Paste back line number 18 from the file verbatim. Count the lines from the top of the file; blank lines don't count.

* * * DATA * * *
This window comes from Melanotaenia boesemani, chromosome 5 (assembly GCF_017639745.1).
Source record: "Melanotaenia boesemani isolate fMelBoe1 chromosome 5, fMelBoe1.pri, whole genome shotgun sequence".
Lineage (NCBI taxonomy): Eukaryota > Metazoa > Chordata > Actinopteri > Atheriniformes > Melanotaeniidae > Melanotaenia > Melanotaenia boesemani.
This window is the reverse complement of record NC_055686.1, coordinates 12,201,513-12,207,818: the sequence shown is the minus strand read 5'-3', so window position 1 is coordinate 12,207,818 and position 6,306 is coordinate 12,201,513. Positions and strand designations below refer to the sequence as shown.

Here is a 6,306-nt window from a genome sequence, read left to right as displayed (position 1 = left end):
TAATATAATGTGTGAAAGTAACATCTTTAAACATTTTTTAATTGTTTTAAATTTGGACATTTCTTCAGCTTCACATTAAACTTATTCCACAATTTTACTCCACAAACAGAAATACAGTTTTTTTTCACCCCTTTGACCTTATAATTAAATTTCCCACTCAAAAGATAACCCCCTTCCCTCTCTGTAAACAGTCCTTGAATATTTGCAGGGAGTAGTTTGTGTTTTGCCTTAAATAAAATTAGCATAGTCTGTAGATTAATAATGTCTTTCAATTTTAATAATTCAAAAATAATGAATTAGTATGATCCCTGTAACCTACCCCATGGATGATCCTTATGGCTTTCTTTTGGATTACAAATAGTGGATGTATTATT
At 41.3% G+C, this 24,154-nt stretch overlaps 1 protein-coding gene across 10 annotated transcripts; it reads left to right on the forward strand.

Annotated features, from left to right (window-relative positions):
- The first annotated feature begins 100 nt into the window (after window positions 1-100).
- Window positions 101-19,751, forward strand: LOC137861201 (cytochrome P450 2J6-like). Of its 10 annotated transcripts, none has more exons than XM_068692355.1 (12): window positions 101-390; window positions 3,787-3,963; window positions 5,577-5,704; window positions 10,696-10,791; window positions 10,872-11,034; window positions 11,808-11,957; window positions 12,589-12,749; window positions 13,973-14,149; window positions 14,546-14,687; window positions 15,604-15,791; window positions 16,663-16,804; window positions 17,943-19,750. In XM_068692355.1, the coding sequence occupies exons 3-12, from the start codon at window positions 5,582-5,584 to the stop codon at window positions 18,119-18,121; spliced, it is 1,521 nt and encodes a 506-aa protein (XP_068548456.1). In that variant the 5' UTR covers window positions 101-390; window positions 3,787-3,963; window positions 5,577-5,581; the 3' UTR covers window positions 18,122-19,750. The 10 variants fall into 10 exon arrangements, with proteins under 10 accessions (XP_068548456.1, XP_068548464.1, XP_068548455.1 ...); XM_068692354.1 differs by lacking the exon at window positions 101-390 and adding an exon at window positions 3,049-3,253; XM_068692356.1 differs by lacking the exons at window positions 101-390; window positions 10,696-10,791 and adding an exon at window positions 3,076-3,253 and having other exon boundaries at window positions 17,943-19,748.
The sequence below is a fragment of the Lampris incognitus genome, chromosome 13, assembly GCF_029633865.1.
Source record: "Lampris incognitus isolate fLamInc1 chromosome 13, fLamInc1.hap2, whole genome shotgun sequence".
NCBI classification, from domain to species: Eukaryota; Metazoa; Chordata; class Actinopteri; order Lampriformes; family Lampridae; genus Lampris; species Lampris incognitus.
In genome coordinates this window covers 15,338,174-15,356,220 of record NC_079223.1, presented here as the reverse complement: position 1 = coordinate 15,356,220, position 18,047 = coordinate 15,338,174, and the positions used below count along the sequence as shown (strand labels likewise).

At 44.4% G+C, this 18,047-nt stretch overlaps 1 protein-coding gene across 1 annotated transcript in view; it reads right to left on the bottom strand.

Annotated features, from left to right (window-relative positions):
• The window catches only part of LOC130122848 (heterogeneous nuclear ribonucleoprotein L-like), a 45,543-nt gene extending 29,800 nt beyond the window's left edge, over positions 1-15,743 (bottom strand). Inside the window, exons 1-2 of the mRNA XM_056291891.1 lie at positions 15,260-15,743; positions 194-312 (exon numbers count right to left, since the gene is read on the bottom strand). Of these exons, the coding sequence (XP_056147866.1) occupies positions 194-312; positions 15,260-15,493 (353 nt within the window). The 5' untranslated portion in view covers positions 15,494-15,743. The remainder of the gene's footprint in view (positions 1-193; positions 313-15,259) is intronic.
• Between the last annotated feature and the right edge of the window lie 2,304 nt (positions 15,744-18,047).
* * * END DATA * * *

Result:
• Between the last annotated feature and the right edge of the window lie 2,304 nt (positions 15,744-18,047).